In this year's edition, she will face off with fellow countrywomen, former champion Ednah Kiplagat, Diana Chemtai, Purity Changwony, Caroline Chepkoech and Monica Wanjiru, among others.
She boasts a personal best of 2:27:29 — set at the Seoul Marathon in 2014.(09/21/2021) Views: 394 ⚡AMP
Runners in this year's Boston Marathon will need to provide proof of vaccination or produce a negative COVID-19 test in order to participate, race organisers said on Thursday.
The Boston Athletic Association (B.A.A.) said in a statement that all participants will be required to take either step prior to bib number pick-up ahead of the Oct. 11 race.
The B.A.A. said it was working with a third-party testing provider to conduct tests no earlier than 72 hours before participant start times.
Anyone who tests positive for COVID-19 will not be allowed to take part and will be refunded their entry.
Masks will not be required for runners during the race but the B.A.A. said they will be enforced on race-day buses and in other areas in accordance with local guidelines.
Organisers previously said this year's Boston Marathon will be limited to 20,000 entrants, or about 33% below the typical number of runners in the race, in a bid to allow greater social distancing throughout the course given the COVID-19 pandemic.
The Boston Marathon, which is usually held in April and generally draws over 30,000 runners from all over the world, had been held annually since 1897 until it was cancelled for the first time last year because of COVID-19.
The global pandemic also forced organizers to push back the date for this year's race.(09/03/2021) Views: 352 ⚡AMP
The Boston Athletic Association (B.A.A.) has announced that two-time Boston Marathon champion, reigning World Athletics Marathon champion, and 2:04:45 marathoner Lelisa Desisa of Ethiopia will compete in the 125th Boston Marathon on Monday, October 11. Desisa joins 13 previously announced Boston Marathon champions who are racing as part of the John Hancock Professional Athlete Team.
“Boston has become my second home and I truly cherish my time when I am there,” said Desisa. “I return to compete still chasing my third victory in the Boston Marathon. Thank you, Boston; I look forward to putting on a good show for you on Marathon Monday!"
Desisa, who broke the tape first in 2013 (2:10:22) then again in 2015 (2:09:17), returns to Boston for the seventh time. In 2019, Desisa finished runner-up by a mere two seconds behind winner Lawrence Cherono. In addition to Boston and the 2019 World Championships, Desisa has previously won the 2018 TCS New York City Marathon, 2013 Dubai Marathon, and earned silver at the 2013 World Athletics Championships Marathon. His lifetime best of 2:04:45 ranks third in this year’s field, featuring nine men who have run 2:06:00 or faster.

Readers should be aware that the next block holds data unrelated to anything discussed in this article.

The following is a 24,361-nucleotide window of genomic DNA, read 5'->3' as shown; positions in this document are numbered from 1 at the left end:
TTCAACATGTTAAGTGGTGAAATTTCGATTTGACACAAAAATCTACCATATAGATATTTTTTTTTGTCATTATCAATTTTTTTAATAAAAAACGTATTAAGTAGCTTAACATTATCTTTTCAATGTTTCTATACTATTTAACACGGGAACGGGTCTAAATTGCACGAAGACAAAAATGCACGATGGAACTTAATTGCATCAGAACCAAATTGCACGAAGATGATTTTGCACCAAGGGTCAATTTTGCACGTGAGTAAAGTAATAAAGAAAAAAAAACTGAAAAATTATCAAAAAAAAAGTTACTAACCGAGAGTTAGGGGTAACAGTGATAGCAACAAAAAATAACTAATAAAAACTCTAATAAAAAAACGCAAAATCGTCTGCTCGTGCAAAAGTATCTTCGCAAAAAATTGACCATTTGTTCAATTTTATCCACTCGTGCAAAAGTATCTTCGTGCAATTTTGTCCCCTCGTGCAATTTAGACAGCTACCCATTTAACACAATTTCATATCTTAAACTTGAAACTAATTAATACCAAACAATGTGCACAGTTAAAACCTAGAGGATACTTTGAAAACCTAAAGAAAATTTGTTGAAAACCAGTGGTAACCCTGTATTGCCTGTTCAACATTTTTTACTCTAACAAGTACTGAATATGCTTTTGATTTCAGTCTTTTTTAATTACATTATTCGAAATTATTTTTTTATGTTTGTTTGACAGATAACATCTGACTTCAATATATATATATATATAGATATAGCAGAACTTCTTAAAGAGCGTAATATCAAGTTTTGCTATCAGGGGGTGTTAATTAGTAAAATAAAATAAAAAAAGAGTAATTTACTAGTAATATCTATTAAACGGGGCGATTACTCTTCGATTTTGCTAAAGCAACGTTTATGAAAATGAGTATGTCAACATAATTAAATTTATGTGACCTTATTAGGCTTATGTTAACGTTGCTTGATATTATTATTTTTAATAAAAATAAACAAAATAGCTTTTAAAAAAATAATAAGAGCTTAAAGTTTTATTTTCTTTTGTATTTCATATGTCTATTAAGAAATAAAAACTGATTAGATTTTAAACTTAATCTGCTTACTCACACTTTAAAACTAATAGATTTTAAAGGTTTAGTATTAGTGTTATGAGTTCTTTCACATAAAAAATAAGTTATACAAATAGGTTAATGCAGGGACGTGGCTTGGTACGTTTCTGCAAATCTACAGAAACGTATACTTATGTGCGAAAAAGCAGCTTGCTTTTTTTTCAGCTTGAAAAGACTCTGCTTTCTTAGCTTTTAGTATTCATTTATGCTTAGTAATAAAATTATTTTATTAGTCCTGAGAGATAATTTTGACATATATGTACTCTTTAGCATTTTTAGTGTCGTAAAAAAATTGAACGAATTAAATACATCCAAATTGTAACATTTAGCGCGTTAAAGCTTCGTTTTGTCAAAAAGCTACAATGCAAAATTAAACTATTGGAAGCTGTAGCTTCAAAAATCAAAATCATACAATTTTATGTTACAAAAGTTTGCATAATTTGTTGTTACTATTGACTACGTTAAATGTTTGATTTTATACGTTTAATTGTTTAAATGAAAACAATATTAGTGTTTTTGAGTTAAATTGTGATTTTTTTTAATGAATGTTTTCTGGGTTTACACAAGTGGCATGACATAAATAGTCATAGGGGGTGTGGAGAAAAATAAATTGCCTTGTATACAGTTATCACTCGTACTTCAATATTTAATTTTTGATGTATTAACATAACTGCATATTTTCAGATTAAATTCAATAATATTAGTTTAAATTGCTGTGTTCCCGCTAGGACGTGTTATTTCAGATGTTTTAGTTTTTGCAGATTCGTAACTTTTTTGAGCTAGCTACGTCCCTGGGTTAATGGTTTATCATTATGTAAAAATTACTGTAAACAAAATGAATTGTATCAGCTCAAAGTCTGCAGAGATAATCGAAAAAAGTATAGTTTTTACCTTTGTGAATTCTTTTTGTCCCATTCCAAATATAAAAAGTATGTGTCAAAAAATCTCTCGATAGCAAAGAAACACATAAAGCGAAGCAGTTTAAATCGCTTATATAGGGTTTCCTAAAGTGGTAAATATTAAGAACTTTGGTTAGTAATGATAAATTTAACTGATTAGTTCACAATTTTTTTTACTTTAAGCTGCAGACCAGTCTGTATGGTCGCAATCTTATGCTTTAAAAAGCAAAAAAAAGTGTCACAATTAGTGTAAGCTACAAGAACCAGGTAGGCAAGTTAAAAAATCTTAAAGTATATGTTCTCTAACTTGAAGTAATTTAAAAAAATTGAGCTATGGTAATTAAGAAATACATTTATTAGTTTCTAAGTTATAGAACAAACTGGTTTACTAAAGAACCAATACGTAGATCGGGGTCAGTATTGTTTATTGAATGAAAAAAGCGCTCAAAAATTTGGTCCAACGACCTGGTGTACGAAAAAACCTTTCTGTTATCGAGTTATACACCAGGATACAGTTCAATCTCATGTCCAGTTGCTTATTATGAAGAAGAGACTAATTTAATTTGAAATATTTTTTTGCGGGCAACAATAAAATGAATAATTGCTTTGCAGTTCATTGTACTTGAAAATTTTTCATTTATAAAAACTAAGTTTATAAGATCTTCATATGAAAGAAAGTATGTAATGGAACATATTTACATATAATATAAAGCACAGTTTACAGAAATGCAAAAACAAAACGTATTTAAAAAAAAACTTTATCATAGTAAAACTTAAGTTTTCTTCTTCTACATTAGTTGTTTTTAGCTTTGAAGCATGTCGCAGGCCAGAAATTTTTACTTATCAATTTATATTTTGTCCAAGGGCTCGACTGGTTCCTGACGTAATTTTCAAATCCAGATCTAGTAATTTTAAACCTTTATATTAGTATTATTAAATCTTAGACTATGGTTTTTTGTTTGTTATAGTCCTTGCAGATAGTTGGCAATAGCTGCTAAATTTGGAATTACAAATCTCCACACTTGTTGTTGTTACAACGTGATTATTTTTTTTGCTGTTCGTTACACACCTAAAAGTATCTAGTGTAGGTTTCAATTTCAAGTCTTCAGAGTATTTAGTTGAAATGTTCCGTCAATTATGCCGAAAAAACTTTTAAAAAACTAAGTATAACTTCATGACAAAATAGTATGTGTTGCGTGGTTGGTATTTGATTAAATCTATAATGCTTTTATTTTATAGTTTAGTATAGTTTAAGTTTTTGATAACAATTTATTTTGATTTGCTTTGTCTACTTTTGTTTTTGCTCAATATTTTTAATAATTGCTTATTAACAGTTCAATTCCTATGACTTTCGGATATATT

Additionally, 2020 Houston Marathon champion and 2:05:56 marathoner Kelkile Gezahegn will compete for top honors in October. Gezahegn has won marathons in Houston, Ljubljana, Frankfurt, and Lanzhou since 2017, with four additional wins in 2016. Gezahegn’s personal best of 2:05:56 was set en route to a third-place finish at the 2018 Rotterdam Marathon. This will be his Boston Marathon debut.(08/31/2021) Views: 484 ⚡AMP
The Boston Athletic Association (B.A.A.), organizer of the Boston Marathon, has partnered with Maurten to enhance participant nutrition and fueling at the Boston Marathon and B.A.A. Half Marathon. Maurten, the Swedish-based hydrogel sports fuel company, and the B.A.A. have agreed to a multi-year partnership which designates Maurten as an Official Sponsor, Exclusive Gel Nutrition Partner, and Official Hydrogel provider of both signature B.A.A. events.
“We at the B.A.A. are always looking for ways to enhance our participants’ race experience, especially in the area of nutrition,” said Tom Grilk, President and C.E.O. of the B.A.A. “We are proud to partner with Maurten, as both of our missions focus on the promotion of athletic excellence, health, and fitness.”
Maurten’s caffeinated and non-caffeinated Gels, Gel 100 and Gel 100 CAF 100, will be available in three locations along the Boston Marathon course (miles 11.6, 17, and 21.5) and one location at future B.A.A. Half Marathons. Maurten will also be featured throughout event programing, including in race training clinics. Boston Marathon and B.A.A. Half Marathon participants and followers will receive tips on best nutrition practices to prepare for long-distance running through digital campaigns led by Maurten.
“We’ve always said that we support the best runners in the world. That wasn’t entirely true, since we haven’t had the chance to support all Boston runners out there. So, we’re very happy that that’s about to change and that we level the playing field by making sure all runners in Boston, not only the elite, gets access to the same hydrogel based fueling technology,” said Olof Sköld, C.E.O at Maurten.
Maurten and its hydrogel based sports fuel line has revolutionized fueling in endurance sports. The Swedish company set out in 2015 to find a way to minimize the risk of gastric distress while consuming carbohydrates during races and in training. Today, Maurten is an official sponsor of other world-class endurance events including the Berlin Marathon and IRONMAN, and also supports numerous professional athletes including U.S. Olympian Molly Seidel, world record holder Eliud Kipchoge, and Boston Marathon champions Worknesh Degefa, Des Linden and Geoffrey Kirui. The latter two athletes will compete as part of the John Hancock Professional Athlete Team at the 125th Boston Marathon in October.
Maurten can be found for purchase online at maurten.com and through running specialty stores.
Due to the COVID-19 pandemic, the 2021 Boston Marathon was moved from its traditional date of the third Monday in April to Monday, October 11. The fall race will feature a field size of 20,000 participants, as well as a rolling start for the first time.(08/25/2021) Views: 466 ⚡AMP